In a trial, evidence can either be real, given via testimony, or shown demonstratively. Demonstrative evidence at trial is evidence that is used to illustrate or explain a point or issue to a jury without relying solely on the oral testimonial evidence. The biggest advantage to demonstrative evidence is the ability to give the jurors a visual understanding of the facts of your case or the point you want to stress. Types of demonstrative evidence include charts, animation, illustration, graphs, video, and storyboarding. In this article, we’ll cover how you can strengthen your case with effective use of this kind of evidence.

What Is Demonstrative Evidence? Demonstrative VS Substantive Evidence

Demonstrative evidence is generally not admissible as substantive evidence to be considered by the trier of fact in making findings on the issues in the case. Substantive evidence is evidence that the jury can consider and rely on in making its decision in a case. However, in some circumstances, demonstrative evidence such as photographs, videos and X-rays can be admitted as substantive evidence if the proper foundation is laid beforehand.

In some cases, some substantive evidence may be mistaken for demonstrative evidence. For example, if a computer simulation of an accident recreation is presented before a jury, it is being used to explain how the accident happened—but it is also based on scientific data that was input into the computer for the simulation to be produced. In contrast, a computer animation is used to simply support or present the testimony of a witness in a visual manner. In this example, a computer simulation is substantive evidence, while the animation would be demonstrative evidence.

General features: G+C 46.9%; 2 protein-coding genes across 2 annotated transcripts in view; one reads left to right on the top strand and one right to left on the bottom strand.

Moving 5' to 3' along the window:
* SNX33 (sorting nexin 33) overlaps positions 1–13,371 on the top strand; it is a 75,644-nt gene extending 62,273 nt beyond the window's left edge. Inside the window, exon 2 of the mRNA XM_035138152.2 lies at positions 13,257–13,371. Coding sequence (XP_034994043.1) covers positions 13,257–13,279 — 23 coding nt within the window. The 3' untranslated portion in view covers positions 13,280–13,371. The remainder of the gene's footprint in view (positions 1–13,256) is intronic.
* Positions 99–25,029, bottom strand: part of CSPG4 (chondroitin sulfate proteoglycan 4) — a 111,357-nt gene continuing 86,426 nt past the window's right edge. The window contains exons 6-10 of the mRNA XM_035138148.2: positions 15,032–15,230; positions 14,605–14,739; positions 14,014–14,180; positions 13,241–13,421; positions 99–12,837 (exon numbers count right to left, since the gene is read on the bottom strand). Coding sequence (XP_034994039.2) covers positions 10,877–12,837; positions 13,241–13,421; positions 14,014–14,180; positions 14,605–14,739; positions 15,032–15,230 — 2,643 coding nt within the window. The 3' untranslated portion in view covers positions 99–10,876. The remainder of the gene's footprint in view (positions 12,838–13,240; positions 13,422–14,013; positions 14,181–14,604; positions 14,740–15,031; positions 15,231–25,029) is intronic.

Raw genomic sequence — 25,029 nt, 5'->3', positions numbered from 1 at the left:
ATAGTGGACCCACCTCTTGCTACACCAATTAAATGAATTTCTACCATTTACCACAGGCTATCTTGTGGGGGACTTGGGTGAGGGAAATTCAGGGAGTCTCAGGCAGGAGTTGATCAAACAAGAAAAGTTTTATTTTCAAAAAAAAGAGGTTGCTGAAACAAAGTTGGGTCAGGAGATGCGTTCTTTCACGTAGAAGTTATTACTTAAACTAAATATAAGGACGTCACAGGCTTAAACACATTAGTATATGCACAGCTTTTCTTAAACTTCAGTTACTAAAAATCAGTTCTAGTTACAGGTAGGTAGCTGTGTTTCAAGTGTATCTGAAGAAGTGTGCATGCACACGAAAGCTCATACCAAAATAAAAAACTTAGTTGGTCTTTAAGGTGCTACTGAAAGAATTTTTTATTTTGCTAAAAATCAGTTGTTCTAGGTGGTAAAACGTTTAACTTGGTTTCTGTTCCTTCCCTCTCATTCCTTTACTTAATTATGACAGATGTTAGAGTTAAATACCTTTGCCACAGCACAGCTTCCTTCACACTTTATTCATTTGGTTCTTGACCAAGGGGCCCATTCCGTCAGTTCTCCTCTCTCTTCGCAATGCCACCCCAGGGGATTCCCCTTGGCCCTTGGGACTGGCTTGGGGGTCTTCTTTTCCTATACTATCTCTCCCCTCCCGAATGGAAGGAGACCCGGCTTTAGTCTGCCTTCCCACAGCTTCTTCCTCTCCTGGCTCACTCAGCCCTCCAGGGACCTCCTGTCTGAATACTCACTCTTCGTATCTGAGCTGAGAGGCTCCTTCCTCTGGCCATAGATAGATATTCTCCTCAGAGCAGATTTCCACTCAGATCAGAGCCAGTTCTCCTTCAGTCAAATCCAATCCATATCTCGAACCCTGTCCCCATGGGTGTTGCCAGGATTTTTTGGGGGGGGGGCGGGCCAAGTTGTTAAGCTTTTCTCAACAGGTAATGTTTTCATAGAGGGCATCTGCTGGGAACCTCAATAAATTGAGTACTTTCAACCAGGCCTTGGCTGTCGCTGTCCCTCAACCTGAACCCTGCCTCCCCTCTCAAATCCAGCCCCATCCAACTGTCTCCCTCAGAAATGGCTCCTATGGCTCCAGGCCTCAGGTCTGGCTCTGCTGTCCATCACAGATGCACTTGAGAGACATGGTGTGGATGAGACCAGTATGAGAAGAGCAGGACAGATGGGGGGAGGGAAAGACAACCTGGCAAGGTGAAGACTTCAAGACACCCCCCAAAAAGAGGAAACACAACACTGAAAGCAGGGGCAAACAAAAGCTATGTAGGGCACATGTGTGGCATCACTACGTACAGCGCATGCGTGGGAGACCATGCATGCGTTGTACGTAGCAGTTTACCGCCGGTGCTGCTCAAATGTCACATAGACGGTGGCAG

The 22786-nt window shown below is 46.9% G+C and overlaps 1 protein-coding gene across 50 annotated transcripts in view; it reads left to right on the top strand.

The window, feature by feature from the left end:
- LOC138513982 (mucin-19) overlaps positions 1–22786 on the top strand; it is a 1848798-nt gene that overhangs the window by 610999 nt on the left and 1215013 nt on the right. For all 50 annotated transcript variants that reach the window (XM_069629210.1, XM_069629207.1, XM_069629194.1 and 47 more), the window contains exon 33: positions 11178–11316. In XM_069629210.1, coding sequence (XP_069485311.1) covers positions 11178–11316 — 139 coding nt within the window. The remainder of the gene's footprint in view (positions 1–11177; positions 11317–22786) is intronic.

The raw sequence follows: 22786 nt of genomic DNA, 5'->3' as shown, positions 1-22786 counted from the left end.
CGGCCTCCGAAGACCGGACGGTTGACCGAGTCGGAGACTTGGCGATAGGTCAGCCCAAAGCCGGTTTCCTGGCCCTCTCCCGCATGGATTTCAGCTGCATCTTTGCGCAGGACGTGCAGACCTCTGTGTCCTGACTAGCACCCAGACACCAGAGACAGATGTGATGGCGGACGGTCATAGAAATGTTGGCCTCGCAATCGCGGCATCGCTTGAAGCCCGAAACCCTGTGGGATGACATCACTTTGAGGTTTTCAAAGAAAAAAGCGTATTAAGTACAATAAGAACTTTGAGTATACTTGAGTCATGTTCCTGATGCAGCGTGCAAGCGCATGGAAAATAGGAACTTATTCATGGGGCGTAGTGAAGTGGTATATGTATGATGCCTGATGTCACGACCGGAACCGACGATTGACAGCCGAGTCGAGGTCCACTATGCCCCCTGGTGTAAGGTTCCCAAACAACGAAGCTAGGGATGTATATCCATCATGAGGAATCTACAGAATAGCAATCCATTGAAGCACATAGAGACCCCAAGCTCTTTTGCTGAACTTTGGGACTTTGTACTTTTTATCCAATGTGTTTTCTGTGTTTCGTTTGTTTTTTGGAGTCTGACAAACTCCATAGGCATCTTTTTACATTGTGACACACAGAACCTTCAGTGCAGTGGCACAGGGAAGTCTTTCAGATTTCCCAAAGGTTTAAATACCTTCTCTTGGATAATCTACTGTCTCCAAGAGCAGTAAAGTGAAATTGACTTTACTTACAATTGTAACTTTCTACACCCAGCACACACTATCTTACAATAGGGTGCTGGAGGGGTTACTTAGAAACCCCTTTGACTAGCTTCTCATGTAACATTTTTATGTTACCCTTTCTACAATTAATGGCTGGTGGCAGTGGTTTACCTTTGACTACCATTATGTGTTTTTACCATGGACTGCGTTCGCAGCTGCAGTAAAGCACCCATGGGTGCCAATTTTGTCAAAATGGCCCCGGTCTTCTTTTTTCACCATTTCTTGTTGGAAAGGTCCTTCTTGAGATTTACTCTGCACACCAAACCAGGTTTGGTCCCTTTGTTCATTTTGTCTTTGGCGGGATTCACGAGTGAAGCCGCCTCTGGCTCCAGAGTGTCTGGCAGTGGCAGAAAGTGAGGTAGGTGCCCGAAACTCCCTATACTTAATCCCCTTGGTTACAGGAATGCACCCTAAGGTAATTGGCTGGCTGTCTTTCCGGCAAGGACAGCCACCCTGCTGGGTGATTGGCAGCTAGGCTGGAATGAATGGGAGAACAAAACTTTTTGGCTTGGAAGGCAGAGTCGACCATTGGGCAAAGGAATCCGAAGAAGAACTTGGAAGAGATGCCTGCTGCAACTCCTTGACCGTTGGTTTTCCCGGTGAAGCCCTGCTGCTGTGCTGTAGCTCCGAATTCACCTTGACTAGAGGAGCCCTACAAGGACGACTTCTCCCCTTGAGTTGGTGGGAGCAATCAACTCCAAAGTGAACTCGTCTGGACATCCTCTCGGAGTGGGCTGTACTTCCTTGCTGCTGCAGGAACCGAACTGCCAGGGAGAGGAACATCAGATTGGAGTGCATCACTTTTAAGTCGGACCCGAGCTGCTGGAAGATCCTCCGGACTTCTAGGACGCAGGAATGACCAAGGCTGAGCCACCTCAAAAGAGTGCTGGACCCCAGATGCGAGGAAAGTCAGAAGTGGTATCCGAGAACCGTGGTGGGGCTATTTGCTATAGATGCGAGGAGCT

Effects Of Demonstrative Evidence At Trial

Even without admitting demonstrative evidence as substantive evidence, it can be very effective in presenting your case to the jury. By effectively using demonstrative evidence, you can create a more persuasive argument that could help the jury to make a decision that is favorable to your client. In order to use demonstrative evidence at trial effectively, it has to simplify information and present it in an accurate and interesting manner. Types of demonstrative evidence like storyboarding, trial animation, medical illustrations and more can help the jury to better visualize the key points you are making with your arguments.

Tips For Effective Use Of Demonstrative Aids

If presenting information in text format, the text should be easy to read and not crowded on the board or computer screen. When using specialized software to present the evidence, it is important to ensure that the software is working as it should before trial and to test the courtroom equipment. The ultimate goal should be to choose a format or medium that is most likely to assist the jury in retaining key testimony.

Demonstrative evidence should be produced as early as possible in the trial process because there may be a challenge from the opposing counsel to the use of the evidence. If the various types of demonstrative evidence you will be using are prepared early enough, they can also be changed as needed without the fear of a looming deadline. It can be a good idea to work with an experienced professional legal services team to help ensure that these concerns are more smoothly addressed throughout the process.

Contact AWR For Professional Litigation Support Services

William Roberts, Jr. & Associates (AWR) provides an array of trial presentation and litigation support services to help you strengthen your case. Contact us today to schedule expert trial animation, storyboarding, medical illustrations and more. We can help you improve your demonstrative evidence at trial!

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